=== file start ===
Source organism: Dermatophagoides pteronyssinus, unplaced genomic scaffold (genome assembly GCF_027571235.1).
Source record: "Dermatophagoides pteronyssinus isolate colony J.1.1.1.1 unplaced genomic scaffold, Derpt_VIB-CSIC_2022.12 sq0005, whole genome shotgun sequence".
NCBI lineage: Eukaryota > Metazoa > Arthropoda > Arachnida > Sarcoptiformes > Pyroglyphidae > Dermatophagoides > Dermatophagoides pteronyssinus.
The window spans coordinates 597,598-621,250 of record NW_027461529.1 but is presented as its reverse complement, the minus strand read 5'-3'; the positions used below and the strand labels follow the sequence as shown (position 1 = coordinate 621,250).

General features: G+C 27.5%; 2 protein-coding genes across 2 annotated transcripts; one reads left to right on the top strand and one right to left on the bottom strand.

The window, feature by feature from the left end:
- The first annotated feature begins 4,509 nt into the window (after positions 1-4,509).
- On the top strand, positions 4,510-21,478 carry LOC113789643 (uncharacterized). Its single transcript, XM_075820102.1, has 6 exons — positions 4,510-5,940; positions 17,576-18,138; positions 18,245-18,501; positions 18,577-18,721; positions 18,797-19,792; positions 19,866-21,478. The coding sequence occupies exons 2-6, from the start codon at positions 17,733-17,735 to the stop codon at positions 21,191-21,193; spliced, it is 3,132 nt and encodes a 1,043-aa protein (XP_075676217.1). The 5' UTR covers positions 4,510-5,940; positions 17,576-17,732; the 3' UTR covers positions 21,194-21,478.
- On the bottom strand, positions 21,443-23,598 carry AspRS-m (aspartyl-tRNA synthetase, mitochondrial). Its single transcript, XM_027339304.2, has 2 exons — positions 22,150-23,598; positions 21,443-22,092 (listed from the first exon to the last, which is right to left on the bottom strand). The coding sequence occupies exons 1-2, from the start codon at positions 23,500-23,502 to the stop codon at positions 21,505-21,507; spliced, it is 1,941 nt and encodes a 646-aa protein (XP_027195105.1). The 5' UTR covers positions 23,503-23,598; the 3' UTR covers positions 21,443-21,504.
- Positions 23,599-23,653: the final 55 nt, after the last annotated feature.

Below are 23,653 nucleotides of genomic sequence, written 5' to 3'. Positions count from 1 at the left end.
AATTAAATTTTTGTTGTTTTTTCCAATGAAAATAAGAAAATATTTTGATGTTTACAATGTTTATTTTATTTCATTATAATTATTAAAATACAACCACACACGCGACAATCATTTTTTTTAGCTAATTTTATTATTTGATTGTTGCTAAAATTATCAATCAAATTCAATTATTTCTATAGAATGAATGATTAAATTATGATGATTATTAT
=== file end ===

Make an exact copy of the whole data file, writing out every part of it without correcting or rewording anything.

Source organism: Dermatophagoides pteronyssinus, unplaced genomic scaffold (genome assembly GCF_027571235.1).
Source record: "Dermatophagoides pteronyssinus isolate colony J.1.1.1.1 unplaced genomic scaffold, Derpt_VIB-CSIC_2022.12 sq0005, whole genome shotgun sequence".
NCBI lineage: Eukaryota > Metazoa > Arthropoda > Arachnida > Sarcoptiformes > Pyroglyphidae > Dermatophagoides > Dermatophagoides pteronyssinus.
The window spans coordinates 597,598-621,250 of record NW_027461529.1 but is presented as its reverse complement, the minus strand read 5'-3'; the positions used below and the strand labels follow the sequence as shown (position 1 = coordinate 621,250).

General features: G+C 27.5%; 2 protein-coding genes across 2 annotated transcripts; one reads left to right on the top strand and one right to left on the bottom strand.

The window, feature by feature from the left end:
- The first annotated feature begins 4,509 nt into the window (after positions 1-4,509).
- On the top strand, positions 4,510-21,478 carry LOC113789643 (uncharacterized). Its single transcript, XM_075820102.1, has 6 exons — positions 4,510-5,940; positions 17,576-18,138; positions 18,245-18,501; positions 18,577-18,721; positions 18,797-19,792; positions 19,866-21,478. The coding sequence occupies exons 2-6, from the start codon at positions 17,733-17,735 to the stop codon at positions 21,191-21,193; spliced, it is 3,132 nt and encodes a 1,043-aa protein (XP_075676217.1). The 5' UTR covers positions 4,510-5,940; positions 17,576-17,732; the 3' UTR covers positions 21,194-21,478.
- On the bottom strand, positions 21,443-23,598 carry AspRS-m (aspartyl-tRNA synthetase, mitochondrial). Its single transcript, XM_027339304.2, has 2 exons — positions 22,150-23,598; positions 21,443-22,092 (listed from the first exon to the last, which is right to left on the bottom strand). The coding sequence occupies exons 1-2, from the start codon at positions 23,500-23,502 to the stop codon at positions 21,505-21,507; spliced, it is 1,941 nt and encodes a 646-aa protein (XP_027195105.1). The 5' UTR covers positions 23,503-23,598; the 3' UTR covers positions 21,443-21,504.
- Positions 23,599-23,653: the final 55 nt, after the last annotated feature.

Below are 23,653 nucleotides of genomic sequence, written 5' to 3'. Positions count from 1 at the left end.
AATTAAATTTTTGTTGTTTTTTCCAATGAAAATAAGAAAATATTTTGATGTTTACAATGTTTATTTTATTTCATTATAATTATTAAAATACAACCACACACGCGACAATCATTTTTTTTAGCTAATTTTATTATTTGATTGTTGCTAAAATTATCAATCAAATTCAATTATTTCTATAGAATGAATGATTAAATTATGATGATTATTAT